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Journal of the History of Sexuality 15.3 (2006) 462-489

Police Professionalization and the Politics of San Francisco's Gay Bars, 1950–1968
Christopher Agee
University of California, Berkeley

John Mindermann entered the San Francisco Police Department (SFPD) as a patrol officer in 1959. Born and raised in San Francisco, Mindermann was the son of a cop, and although he had graduated from college with the intention of becoming a teacher, he eventually followed in his father's footsteps. The hulking, six-foot-plus young man sought a life of adventure in the SFPD. Years later and after he had retired, Mindermann explained his attraction to police work: "I had interests in apprehending bad guys, in getting guns and knives off the street. Like a lot of police officers who were young and physically engaging, I enjoyed physical confrontations. I mean we used to kid among one another, I mean, physical confrontations could actually be good therapy."1

But when the young Mindermann was temporarily assigned to San Francisco's Polk Gulch neighborhood and he encountered his first gay bar, the Cable Car Village, the rookie officer smarted with confusion rather than excitement and pride. "I walk into the Cable Car Village," Mindermann remembered:

and I stopped as I go inside the front door. And I'm shocked because I see nothing but men down the bar, and in the back there's a jukebox, and there's I guess a small dance floor, because I never quite got back that way—it's maybe forty feet. And I see men dancing with each other back there, and whoa! and I stopped. I've never seen anything like this. I look in there and I go wha—could this be a-a-a, in the parlance of SFPD, could this be a "fruit joint"? Well maybe it is. And everything [End Page 462] stops when they see, when they see me. Everybody's apprehensive. They've never seen this guy before, you know. I look in, and I go, "I better not do anything because there's so many of them and there's just me and I have no radio." But I think it's a fruit joint, so I back out and I go about my diligent business.2

Although Mindermann's superiors recognized that Polk Gulch neighborhood contained one of the highest concentrations of gay bars in the city, they had done little to prepare the young patrol officer for his encounter with gay men. Mindermann related that he was only vaguely aware of the mayor's and police chief's various policies on homosexuality. And if the patrol officer had been attuned to his superiors' attitudes, it is unlikely he would have gained a clearer picture of the appropriate course of action. Officers throughout the department often competed with one another to realize different visions of law enforcement, particularly on the issue of gay bars. This interdepartmental tension forced policemen to constantly assess the professional standards of the officers around them. Mindermann's supervising sergeant regulated some gay drinking establishments by collecting payola (meaning police extortion and dubbed "gayola" by the local press in 1960), possibly behind the back of his lieutenant. The sergeant doubted that Mindermann would be willing to work within a payola regime, and when the young officer questioned him about the Cable Car Village, the sergeant nervously insisted that allowing the bar to operate enabled him to locate the city's gay men when he needed to solve violent, gay-related crimes. "My god," Mindermann recalled thinking, "this is police wisdom." The rookie cop's naïveté ensured that he would never again be assigned the Polk Gulch beat.3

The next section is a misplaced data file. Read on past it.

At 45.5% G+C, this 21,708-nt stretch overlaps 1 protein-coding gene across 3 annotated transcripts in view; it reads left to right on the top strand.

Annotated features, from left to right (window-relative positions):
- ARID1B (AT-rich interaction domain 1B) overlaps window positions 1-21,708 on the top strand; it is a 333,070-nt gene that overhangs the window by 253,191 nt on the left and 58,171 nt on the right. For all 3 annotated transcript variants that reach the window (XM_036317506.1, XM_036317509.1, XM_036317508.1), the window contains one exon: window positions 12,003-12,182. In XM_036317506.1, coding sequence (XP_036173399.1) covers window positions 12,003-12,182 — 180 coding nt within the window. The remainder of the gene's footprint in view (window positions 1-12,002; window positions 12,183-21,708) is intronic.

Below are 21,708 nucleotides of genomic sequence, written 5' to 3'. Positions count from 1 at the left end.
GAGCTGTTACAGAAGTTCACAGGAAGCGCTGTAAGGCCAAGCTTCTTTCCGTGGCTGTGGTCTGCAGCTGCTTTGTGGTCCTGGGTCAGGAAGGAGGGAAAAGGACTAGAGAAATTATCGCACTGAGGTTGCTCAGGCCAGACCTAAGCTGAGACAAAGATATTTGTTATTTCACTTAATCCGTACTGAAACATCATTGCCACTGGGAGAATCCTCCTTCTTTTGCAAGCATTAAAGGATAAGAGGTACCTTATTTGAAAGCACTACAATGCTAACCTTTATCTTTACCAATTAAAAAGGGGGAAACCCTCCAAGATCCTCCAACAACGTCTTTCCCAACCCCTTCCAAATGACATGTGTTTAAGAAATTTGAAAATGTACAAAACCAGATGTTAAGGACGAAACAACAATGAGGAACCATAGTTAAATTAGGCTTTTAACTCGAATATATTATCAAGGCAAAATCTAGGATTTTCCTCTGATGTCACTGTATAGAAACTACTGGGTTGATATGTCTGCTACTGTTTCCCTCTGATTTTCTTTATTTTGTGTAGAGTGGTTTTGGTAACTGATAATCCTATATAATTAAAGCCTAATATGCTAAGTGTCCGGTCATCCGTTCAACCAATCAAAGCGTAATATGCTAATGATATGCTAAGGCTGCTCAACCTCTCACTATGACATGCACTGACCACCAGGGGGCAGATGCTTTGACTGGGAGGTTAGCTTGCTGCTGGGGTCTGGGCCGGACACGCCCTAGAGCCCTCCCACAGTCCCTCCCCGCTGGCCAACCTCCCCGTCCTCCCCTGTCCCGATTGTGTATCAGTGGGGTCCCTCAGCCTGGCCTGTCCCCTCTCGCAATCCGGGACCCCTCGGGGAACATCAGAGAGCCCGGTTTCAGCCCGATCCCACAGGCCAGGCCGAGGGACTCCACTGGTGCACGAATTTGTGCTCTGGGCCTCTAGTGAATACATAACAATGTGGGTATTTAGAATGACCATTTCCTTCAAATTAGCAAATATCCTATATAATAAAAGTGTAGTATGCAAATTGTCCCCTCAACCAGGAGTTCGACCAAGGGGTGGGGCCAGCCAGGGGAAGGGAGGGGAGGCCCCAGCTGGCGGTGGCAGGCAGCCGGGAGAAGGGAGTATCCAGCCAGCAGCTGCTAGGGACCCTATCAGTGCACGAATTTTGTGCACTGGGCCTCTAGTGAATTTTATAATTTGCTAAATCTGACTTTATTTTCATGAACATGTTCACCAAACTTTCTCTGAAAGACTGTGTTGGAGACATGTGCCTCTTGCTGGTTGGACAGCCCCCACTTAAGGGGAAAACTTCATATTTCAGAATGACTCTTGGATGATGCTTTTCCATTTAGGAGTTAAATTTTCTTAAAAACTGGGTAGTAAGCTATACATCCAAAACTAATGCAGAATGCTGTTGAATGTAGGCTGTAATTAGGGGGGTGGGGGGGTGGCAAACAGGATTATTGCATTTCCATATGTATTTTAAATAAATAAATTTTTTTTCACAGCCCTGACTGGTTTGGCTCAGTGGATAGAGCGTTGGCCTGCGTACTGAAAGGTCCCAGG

John Mindermann's story of shock, ambivalence, personal prerogative, and collegial mistrust challenges academia's understanding of the policing of sexuality. In recent years historical studies by Nan Alamilla Boyd and John D'Emilio have revealed that the...


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